Brazil on Friday laid down new requirements for access to abortion for rape victims, including requiring medical staff to offer the woman to see the embryo or fetus by ultrasound.
The woman wishing to have an abortion will also have to “tell in detail” what happened, and will be warned that she risks legal action if she cannot prove her point. Finally, the rape will necessarily be reported to the police with the filing of a complaint, whether the woman wants it or not.
Brazil, led by far-right President Jair Bolsonaro, and where conservative Catholic and Evangelical churches are particularly powerful, only allows abortion in cases of rape, danger to the woman's life or serious congenital problems of the fetus. Even these exceptions are poorly accepted by the religious right.
These new standards were issued by the Ministry of Health following protests in early August around the case of a 10-year-old girl claiming to have been raped by her uncle, and to whom the authorities of her native state, Espirito Santo, refused the abortion.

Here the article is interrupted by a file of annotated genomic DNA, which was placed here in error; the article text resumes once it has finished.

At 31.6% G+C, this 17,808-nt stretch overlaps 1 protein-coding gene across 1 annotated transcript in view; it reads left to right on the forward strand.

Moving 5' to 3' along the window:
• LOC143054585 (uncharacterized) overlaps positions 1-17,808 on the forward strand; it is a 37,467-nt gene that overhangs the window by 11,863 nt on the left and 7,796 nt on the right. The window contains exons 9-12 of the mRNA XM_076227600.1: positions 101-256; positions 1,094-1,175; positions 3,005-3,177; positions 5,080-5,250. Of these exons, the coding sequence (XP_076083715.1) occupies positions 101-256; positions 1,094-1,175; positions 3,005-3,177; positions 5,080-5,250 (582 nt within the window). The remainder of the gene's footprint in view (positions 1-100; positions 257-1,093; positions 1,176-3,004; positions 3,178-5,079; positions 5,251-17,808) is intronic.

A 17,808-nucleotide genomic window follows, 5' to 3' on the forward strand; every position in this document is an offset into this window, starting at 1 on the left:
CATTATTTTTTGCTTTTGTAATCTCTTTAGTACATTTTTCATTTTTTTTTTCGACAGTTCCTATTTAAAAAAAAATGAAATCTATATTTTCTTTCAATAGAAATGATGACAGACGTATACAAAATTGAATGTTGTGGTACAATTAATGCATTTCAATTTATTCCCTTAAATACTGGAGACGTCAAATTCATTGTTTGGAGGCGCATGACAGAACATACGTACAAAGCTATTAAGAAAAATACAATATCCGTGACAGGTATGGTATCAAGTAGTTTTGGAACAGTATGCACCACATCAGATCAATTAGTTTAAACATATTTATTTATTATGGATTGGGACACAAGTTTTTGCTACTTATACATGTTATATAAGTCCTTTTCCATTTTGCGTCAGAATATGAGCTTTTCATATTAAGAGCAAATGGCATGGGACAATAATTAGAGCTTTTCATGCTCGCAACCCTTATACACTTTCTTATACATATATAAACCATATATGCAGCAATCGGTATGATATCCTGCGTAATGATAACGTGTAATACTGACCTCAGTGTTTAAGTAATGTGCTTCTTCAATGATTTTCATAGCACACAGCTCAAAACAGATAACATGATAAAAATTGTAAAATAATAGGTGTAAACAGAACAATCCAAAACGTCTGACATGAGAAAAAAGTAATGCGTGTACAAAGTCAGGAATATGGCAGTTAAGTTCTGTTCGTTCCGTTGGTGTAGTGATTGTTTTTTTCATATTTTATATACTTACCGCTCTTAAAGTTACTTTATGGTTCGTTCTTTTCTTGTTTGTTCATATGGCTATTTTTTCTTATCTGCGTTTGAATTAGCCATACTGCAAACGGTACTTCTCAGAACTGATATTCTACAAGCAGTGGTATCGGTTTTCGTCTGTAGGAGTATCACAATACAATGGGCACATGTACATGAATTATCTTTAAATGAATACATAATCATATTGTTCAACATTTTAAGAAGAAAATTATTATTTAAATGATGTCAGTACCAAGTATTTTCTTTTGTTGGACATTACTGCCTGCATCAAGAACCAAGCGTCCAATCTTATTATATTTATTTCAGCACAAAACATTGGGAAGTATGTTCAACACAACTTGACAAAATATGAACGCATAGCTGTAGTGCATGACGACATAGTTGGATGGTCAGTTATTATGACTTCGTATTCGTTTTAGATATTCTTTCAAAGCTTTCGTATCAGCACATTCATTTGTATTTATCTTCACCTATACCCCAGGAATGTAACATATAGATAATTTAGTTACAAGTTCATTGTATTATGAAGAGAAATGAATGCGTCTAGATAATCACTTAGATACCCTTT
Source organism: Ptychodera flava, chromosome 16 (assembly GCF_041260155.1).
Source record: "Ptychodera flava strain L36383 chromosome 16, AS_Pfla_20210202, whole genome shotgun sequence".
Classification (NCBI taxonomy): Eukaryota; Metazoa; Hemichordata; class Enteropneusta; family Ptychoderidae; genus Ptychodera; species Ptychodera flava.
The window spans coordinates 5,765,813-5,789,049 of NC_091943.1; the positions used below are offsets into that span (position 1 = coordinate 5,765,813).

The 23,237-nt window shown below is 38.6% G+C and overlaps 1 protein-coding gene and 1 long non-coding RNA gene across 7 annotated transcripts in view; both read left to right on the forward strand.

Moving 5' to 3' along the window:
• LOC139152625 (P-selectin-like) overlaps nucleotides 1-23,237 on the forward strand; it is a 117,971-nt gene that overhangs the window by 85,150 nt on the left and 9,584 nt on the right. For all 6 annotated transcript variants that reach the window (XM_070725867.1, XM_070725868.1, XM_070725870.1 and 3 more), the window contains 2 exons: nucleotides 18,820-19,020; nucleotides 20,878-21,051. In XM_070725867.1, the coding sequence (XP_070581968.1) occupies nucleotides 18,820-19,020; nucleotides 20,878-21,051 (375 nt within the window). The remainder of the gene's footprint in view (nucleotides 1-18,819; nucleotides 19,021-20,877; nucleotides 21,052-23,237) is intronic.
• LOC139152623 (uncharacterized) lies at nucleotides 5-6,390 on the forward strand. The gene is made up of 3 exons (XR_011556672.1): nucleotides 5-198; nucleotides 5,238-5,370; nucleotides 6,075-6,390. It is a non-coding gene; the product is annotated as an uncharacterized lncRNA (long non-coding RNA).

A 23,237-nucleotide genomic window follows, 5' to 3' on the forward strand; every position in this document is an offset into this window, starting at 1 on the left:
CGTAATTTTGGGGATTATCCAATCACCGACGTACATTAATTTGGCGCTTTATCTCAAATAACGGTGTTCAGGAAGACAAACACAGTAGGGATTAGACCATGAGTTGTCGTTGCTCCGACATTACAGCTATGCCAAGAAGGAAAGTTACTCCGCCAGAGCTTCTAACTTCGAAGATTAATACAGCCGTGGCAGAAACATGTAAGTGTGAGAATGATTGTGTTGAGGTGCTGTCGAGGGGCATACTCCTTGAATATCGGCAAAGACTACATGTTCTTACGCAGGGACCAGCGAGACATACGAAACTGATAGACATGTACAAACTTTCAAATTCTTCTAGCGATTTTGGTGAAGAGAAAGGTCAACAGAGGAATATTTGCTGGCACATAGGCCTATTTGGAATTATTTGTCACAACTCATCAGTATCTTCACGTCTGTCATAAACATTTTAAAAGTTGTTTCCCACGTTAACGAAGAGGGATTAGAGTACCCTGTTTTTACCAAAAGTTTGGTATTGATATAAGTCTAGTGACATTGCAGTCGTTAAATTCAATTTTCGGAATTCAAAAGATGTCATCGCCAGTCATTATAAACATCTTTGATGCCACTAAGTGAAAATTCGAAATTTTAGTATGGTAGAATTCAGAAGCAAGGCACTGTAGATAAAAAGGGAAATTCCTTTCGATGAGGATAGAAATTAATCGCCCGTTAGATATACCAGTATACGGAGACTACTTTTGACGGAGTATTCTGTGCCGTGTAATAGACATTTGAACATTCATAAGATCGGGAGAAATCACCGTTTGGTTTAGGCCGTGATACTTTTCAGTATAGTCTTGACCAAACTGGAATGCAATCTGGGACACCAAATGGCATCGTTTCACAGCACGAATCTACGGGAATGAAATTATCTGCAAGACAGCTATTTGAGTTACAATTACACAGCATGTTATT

She eventually flew to the northeastern city of Recife, where she was able to have an abortion, not without having to go through a violent far-right protest outside the hospital. The identity of the girl and the hospital were passed on to protesters by far-right activist Sara Winter, a staunch supporter of Bolsonaro who is linked to Women's Minister Damares Alves, an evangelical pastor.
The new restrictions were immediately denounced by supporters of the right to abortion. “I have just presented a bill to block this decree, which is an obstacle for legal abortion and represents psychological violence against women,” left MP Jandira Feghali tweeted.
Sixteen MPs have also written to UN human rights official Michelle Bachelet, asking her to intervene in the name of protecting women’s rights.